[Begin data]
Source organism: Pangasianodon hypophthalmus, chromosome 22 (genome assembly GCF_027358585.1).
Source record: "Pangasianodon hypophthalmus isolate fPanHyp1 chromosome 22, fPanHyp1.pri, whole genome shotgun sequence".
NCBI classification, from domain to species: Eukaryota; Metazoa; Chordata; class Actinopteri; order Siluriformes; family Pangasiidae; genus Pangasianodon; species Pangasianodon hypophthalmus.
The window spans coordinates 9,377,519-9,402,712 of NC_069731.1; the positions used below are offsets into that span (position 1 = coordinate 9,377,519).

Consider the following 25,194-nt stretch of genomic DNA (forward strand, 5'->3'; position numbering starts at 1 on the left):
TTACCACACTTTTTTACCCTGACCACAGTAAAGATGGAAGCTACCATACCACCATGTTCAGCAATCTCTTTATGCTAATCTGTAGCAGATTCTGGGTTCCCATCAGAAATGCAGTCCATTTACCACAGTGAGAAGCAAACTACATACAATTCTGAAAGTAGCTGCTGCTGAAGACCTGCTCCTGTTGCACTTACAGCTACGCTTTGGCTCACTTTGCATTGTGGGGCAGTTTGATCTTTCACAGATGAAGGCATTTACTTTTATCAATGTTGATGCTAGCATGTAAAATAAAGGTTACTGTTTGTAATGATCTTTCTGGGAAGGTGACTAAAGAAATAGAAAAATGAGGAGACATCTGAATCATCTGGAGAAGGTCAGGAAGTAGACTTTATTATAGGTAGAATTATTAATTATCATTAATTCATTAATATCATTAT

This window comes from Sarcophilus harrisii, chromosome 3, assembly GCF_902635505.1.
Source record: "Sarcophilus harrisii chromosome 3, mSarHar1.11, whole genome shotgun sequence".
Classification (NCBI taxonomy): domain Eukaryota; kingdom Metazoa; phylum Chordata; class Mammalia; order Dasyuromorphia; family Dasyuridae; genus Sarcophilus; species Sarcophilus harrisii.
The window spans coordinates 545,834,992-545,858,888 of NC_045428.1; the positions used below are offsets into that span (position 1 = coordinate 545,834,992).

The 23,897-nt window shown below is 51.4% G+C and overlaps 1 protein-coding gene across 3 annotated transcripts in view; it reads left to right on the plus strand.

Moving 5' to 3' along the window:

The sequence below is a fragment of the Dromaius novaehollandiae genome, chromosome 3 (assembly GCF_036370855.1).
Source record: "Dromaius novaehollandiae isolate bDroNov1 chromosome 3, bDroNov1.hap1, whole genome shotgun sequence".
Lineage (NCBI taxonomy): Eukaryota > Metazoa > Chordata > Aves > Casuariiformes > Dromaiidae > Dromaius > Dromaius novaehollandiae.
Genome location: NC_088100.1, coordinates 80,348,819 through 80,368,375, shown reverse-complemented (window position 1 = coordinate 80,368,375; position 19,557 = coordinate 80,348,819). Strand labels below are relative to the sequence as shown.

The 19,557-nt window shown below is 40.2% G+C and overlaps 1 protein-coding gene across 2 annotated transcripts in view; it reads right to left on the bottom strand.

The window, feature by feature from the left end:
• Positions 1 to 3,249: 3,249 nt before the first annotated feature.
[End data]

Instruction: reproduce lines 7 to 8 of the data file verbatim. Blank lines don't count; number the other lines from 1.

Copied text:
This window comes from Sarcophilus harrisii, chromosome 3, assembly GCF_902635505.1.
Source record: "Sarcophilus harrisii chromosome 3, mSarHar1.11, whole genome shotgun sequence".